Given the especially active and devastating 2018 hurricane season, it is helpful to remember how condominium associations should proceed with repairs to the condominium property after a hurricane or other storm event. The first determination that must be made is whether the association will need to look towards its Declaration of Condominium or to the Florida Condominium Act in order to decide who is responsible for making what repairs. Thus, the first question is what caused the damage and whether that cause would be deemed a casualty, or insurable, event. If the cause of the damage to the Unit is due to casualty event and is covered by the Association’s property insurance policy, then §718.111(11), Florida Statutes, concerning post-casualty repair would determine who is responsible for the repairs. On the other hand, if the cause was not due to a casualty event, the maintenance and repair provisions within the Declaration would control. An association can also obtain membership approval to opt out of the insurance and repair requirements of §718.111(11). If such opt-out vote is successful, then the provisions of the association’s Declaration of Condominium would control.
What is a casualty or insurable event? “Casualty” is defined as “something out of the usual course of events, and which happens suddenly and unexpectedly and without design of the person injured.” Shelby Mutual Insurance Company of Shelby, Ohio v. Ferber Sheet Metal Works, Inc., 156 So. 2d 748 (Fla. 1st DCA 1963). “Casualty” is also sometimes described as an event due to some sudden, unexpected or unusual cause and does not include progressive decay or corrosion occasioned without any unusual action by the elements. 41 A.L.R. 2d 691. Clearly, a hurricane or storm event would most likely be deemed a casualty event. Conversely, slow, continuous water leaks are usually not considered a “casualty.” Hoey v. State Farm Florida Ins. Co., 988 So. 2d 99 (Fla. 4th DCA 2008). An association should not assume that simply because there is damage during a hurricane or storm event that such damage was caused by the storm, as it is possible that there may be unrelated non-insurable damage. Accordingly, consultation with the association’s insurance agent and with the association’s legal counsel is crucial during the aftermath of a hurricane or a storm.
As stated above, if the damage was caused by a casualty, or insurable, event, the Florida Condominium Act will govern. A condominium association is required to insure:
1. All portions of the condominium property as originally installed or replacement of like kind and quality, in accordance with the original plans and specifications.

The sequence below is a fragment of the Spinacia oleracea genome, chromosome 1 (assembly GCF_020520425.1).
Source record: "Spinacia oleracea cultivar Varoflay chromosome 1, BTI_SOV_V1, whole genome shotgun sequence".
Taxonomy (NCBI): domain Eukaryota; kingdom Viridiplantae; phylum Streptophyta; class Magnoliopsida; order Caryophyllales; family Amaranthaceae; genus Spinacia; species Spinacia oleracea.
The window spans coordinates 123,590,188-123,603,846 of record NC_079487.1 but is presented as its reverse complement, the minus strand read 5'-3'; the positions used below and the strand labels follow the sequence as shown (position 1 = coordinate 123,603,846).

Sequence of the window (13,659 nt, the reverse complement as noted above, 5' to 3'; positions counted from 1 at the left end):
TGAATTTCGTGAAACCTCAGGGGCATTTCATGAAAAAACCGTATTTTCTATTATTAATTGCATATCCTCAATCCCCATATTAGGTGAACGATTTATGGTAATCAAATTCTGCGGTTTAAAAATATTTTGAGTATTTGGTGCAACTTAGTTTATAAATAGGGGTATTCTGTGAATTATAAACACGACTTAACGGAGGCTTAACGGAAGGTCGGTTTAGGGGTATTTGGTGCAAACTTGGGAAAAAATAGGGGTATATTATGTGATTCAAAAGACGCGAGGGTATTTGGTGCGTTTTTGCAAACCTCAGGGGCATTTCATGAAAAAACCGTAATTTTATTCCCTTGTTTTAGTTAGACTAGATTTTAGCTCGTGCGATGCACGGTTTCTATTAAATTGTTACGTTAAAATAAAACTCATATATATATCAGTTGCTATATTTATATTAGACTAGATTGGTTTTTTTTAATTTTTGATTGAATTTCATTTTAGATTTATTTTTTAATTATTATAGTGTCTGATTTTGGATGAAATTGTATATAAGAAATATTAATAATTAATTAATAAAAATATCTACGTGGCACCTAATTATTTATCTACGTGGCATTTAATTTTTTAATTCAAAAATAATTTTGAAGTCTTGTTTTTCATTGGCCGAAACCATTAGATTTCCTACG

2. All alterations or additions made to the condominium property or association property pursuant to § 718.113(2).
Unit owners are required to insure: all personal property within the unit or limited common elements; floor, wall and ceiling coverings; electrical fixtures, appliances, water heaters, water filters, built-in cabinets and countertops; window treatments, including curtains, drapes, blinds, hardware and similar window treatment components; or replacements of any of the foregoing which are located within the boundaries of the unit and which serve only that unit. Unit Owners are also responsible for insuring any upgrades installed by an owner if the upgrade only benefits the unit and is not part of the original construction, regardless of the location of the upgrade.
It is important to determine who insures which portion of the condominium property because the statute provides that the person or entity that insures the property is also the person or entity who repairs that portion of the property. Generally, any portion of the condominium property that must be insured by the association and which is damaged by a casualty or insurable event, will be repaired by the condominium association and the costs of such repair will be assessed as a common expense against all unit owners. Unit owners are responsible for repairing any portions of the condominium property that it is required to insure and the cost of such repairs to be paid by the owner of the unit that suffered the damage.
In conclusion, if your condominium suffers damage due to a hurricane or another storm event, the association will need to consult with its insurance agent and its legal counsel to determine if the damage suffered was due to a casualty, or insurable event, and thereafter decide who will need to repair the damage and pay for the costs of such repair. Prompt action must be taken to protect the condominium property and the association. If your association needs further guidance on this issue, it should consult with its attorney.